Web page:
Culture War: Conservative Forces

My previous post identified forces in support of liberalism in the culture war, beginning with the White House and Democrat Party plus a host of other entities, all largely coordinating their efforts to promote liberal causes and destroy conservatives and their efforts. Combined, this represents a formidable cultural enemy.

How do conservative forces compare? Let’s examine them.

While the Democratic Party aggressively promotes liberal causes, the Republican Party does not do the same for conservatives. The party per se advocates a compromise, “reach across the aisle,” approach to governance. The Republican Party advocates for middle of the road candidates for office and actually even opposes conservative ones. The bottom line is that while the Democratic Party aggressively promotes the liberal agenda the Republican Party does not do likewise for conservatives.

I mentioned in the previous post that Pres. Obama serves as the point person for liberalism in America. Currently Republicans have a majority in the House and Senate. The Republican heads of those institutions respectively are John Boehner and Mitch McConnell. In both cases, rather than supporting conservative causes they work to undermine them, giving Pres. Obama almost everything he wants at almost every turn. Therefore, rather than the personalities that hold positions of leadership for Republicans supporting a conservative agenda, they actually oppose it.

The Tea Party comprises a conservative political movement that has managed to get some good people elected to office in state and local elections and in the US House and Senate. However, at the national level the Tea Party finds itself largely powerless since for the most part it works under the umbrella of the Republican Party, and therefore its gains provide no practical outcome for conservative causes. This reality became especially apparent after the substantial Tea Party victories in the 2014 elections resulted in no significant influence over the compromising Republican Congress and its activities. The Tea Party also is limited by its splintered configuration. It possesses no national unified presence and therefore no means of exercising cumulative leadership and power.

The other major conservative entity in America resides in the evangelical church. However, evangelicals limit their own impact in that they present no united front, being divided into a host of different denominations and independent churches and organizations and making no genuine effort to unify politically. Limiting their influence even more is the evangelical lack of interest and will in getting involved politically. Though individual evangelicals do manifest concerns regarding political issues, the failure of denominations and churches to engage in the political arena leaves these concerned Christians without leadership, and therefore helpless to make their influence felt.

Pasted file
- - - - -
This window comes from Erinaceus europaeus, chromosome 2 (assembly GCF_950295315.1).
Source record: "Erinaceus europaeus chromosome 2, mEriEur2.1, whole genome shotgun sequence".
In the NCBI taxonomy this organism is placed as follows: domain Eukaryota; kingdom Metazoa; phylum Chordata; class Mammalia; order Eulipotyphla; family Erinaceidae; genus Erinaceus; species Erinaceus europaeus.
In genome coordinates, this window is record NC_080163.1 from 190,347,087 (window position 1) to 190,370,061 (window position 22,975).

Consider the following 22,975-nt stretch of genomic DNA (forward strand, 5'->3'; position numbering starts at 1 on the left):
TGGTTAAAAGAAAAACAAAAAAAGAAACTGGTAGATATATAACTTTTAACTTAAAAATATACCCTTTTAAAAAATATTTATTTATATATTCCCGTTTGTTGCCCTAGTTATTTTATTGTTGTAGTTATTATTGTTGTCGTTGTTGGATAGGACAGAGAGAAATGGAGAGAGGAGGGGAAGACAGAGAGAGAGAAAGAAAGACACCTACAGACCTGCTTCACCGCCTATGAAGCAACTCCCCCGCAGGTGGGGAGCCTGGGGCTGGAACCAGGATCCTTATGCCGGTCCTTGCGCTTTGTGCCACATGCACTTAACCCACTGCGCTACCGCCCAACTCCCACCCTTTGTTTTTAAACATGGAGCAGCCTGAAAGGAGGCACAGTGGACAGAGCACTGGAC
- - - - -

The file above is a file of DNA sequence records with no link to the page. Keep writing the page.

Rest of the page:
Evangelicals do have various organizations providing legal services advocating for conservative causes. These legal services have done a great job of defending conservatives who are being harassed by liberals. They also have done a good job representing the conservative side of legal issues that come before our courts.

These legal services in conjunction with other conservative organizations have made some gains in the fight against abortion, which probably represents the cause were conservatives have made the most progress. Nonetheless, with the number of abortions in America still hovering around 1 million per year, it would be premature to label this as a victory.

Talk radio comprises another conservative entity. Though I appreciate its contribution, it has been almost exclusively limited to the name–talk. Their limitation is not merely that they only talk, but also in their talk they virtually never advocate for doing anything, and even seem to discourage action. For example, Glenn Beck as opposed conservative boycotts. Mark Levin and others have discouraged the formation of a third party, though his book The Liberty Amendments does advocate for a solution and action.

In summary, the major differences between liberal and conservative forces include three major factors: some conservative forces are conservative in name only such as the Republican Party and the House and Senate leadership, leaving the conservative movement without any genuine leadership. This leads to the next factor. Among conservatives there is no unity, and therefore no strategy and no power whereas liberals seem to have all three. Liberals are aggressive while conservatives are inert, tentative, fearful, and just plain inactive.

In my next post I plan to address a specific situation in which the result of these differences between liberals and conservatives becomes apparent.

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